The material used for rating emotions follows a categorization of basic emotions (Juslin & Laukka, 2003). The reason for choosing a limited set of basic emotions (anger, fear and sadness) was done after consultation with emergency center representatives. Given the nature of the domain and the focus of previous studies (Clawson & Sinclair, 2001; Ma et al. 2007; Vidrascu & Devillers, 2005), these expressions are considered to be the most commonly displayed emotions that are related to each other, and it is possible to meaningfully discriminate judgments made by professional assessors.2 For instance, callers who are in need of help are more likely to switch between expressions of fear and expressions of sadness, rather than expressions of anger-fear and anger-sadness, since the former two are examples of supplication emotions. Switching between anger-fear and anger-sadness is thus less expected as it implies a relation between a confrontation and supplication emotion. The measurements followed a Likert-convention, frequently used in previous studies of emotion perception, and contained a scale for each emotion of the three emotions, where 0 equaled no expression and 10 very clear emotional expression (cf. Laukka, Juslin & Bresin, 2005).
Considering that previous research claims that emotions, which are expressed with various level of intensity, influence detection as well as inferences about the expresser (Laukka, Juslin & Bresin, 2005; Van Kleef, Homan & Chesin, 2012), a similar Likert scale was included for intensity of emotions (0 equaled not at all and 10 very strong intensity). Fear is expected to show a stronger relationship with intensity than sadness as it is a supplication emotion, which usually is expressed with high intensity (Scherer, 2003; Juslin & Laukka, 2003). In terms of anger, the relationship to intensity would be less clear since hot anger, as opposed to cold anger, is usually defined as having high intensity (Scherer, 2003). The raw scores of data were included in the analysis without any further processing.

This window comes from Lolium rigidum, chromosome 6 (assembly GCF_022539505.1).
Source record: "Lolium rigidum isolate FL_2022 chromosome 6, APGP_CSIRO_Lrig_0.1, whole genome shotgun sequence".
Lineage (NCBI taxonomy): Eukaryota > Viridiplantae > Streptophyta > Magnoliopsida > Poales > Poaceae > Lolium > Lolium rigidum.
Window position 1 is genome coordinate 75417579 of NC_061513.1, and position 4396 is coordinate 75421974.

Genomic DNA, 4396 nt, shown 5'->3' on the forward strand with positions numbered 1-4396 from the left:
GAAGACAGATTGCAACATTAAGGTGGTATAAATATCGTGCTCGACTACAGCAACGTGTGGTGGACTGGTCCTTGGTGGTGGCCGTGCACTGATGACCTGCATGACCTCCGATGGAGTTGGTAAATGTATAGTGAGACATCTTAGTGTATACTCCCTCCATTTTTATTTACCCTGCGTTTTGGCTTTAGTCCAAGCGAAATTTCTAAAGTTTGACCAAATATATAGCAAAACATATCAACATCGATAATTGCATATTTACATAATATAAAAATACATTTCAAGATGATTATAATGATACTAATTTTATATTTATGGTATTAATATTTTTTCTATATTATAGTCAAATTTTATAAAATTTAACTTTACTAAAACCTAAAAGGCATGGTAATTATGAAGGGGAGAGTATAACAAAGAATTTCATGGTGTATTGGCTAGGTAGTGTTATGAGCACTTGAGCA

Moreover, the operators rated the need for help expressed by the caller, where 1 equaled limited help needed and 8 equaled a need for intensive help. This scale was used to obtain a fine-grained continuous measure, and mirrored the authentic decision-making scale the operators have in their pre-scripted decision protocol. The ratings were converted into the medical coding (see Table 1) in order to capture verbal descriptions of events that are expected to be expressed in each decision category (descriptions of cardiac arrests are more likely to be described in Level 4 than in Level 1).
|Help Severity||Self-assessment||Medical Decision Coding||Description of Decision Criteria|
|Severe help needed||7–8||4||Suspicion about severe and acute event, such as a cardiac arrest. The closest emergency vehicle is sent to the scene with “blue lights”.|
|Moderate help needed||5–6||3||Suspicion about an acute event, without immediate life threatening symptoms. The closest available ambulance is assigned, but without “blue lights”.|
|Minor help needed||3–4||2||The health condition of the patient is still prioritized, but the case is not considered acute. An ambulance is sent to the scene, but with an expected delay. No “blue lights”.|
|Limited or no help needed||1–2||1||The patient may be transported to health care by other means than an ambulance (such as taxi or public transportation). No monitoring of the patient is needed during transport.|